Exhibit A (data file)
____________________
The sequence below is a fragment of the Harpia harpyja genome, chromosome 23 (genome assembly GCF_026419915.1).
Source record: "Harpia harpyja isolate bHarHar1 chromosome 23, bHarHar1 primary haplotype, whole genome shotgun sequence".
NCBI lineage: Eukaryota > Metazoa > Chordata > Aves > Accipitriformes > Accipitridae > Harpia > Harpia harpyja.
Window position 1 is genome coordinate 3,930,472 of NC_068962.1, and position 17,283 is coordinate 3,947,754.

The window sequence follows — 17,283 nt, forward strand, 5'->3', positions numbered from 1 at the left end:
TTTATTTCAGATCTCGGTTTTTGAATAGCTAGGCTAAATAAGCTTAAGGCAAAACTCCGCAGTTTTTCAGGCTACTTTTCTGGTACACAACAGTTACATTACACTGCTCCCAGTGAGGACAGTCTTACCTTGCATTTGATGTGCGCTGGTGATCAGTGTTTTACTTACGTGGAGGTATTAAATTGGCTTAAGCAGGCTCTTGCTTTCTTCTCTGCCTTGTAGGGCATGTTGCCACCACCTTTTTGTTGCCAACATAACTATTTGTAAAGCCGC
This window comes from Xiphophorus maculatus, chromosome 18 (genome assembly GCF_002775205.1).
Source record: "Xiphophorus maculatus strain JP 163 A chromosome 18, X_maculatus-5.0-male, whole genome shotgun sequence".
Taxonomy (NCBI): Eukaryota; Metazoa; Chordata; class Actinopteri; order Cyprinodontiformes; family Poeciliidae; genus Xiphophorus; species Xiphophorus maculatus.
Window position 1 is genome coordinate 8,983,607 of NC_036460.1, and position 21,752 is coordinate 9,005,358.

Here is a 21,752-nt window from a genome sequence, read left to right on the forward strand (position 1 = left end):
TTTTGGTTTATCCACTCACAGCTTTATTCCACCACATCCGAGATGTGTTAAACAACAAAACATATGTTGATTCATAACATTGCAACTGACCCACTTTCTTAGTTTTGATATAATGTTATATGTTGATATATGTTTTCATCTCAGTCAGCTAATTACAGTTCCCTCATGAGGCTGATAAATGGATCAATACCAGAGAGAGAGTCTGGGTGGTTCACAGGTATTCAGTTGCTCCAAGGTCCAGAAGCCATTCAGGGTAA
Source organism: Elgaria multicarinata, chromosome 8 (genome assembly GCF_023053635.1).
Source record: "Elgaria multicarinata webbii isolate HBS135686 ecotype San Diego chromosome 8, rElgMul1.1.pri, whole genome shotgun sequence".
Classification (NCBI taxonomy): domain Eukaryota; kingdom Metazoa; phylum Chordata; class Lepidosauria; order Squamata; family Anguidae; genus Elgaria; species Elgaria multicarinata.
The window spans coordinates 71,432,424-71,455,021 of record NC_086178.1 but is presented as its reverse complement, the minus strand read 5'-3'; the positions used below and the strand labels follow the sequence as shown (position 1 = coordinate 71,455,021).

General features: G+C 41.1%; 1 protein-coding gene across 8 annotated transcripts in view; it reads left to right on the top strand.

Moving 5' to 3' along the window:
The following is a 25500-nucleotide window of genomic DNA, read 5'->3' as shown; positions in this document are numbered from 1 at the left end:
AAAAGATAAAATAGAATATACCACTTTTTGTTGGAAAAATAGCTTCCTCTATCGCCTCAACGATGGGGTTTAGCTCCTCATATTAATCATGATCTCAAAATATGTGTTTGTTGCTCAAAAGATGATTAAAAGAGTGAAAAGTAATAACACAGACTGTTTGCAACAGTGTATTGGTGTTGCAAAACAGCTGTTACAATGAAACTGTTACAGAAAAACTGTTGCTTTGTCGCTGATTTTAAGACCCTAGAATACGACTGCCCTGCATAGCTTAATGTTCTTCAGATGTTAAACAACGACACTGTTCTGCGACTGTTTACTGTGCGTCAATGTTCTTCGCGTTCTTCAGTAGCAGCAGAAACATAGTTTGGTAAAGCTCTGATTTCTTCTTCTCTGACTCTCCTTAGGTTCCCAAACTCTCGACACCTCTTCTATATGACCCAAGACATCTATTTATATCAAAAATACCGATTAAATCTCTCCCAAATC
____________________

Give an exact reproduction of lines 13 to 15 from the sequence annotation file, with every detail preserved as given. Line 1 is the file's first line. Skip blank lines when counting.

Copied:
Source organism: Elgaria multicarinata, chromosome 8 (genome assembly GCF_023053635.1).
Source record: "Elgaria multicarinata webbii isolate HBS135686 ecotype San Diego chromosome 8, rElgMul1.1.pri, whole genome shotgun sequence".
Classification (NCBI taxonomy): domain Eukaryota; kingdom Metazoa; phylum Chordata; class Lepidosauria; order Squamata; family Anguidae; genus Elgaria; species Elgaria multicarinata.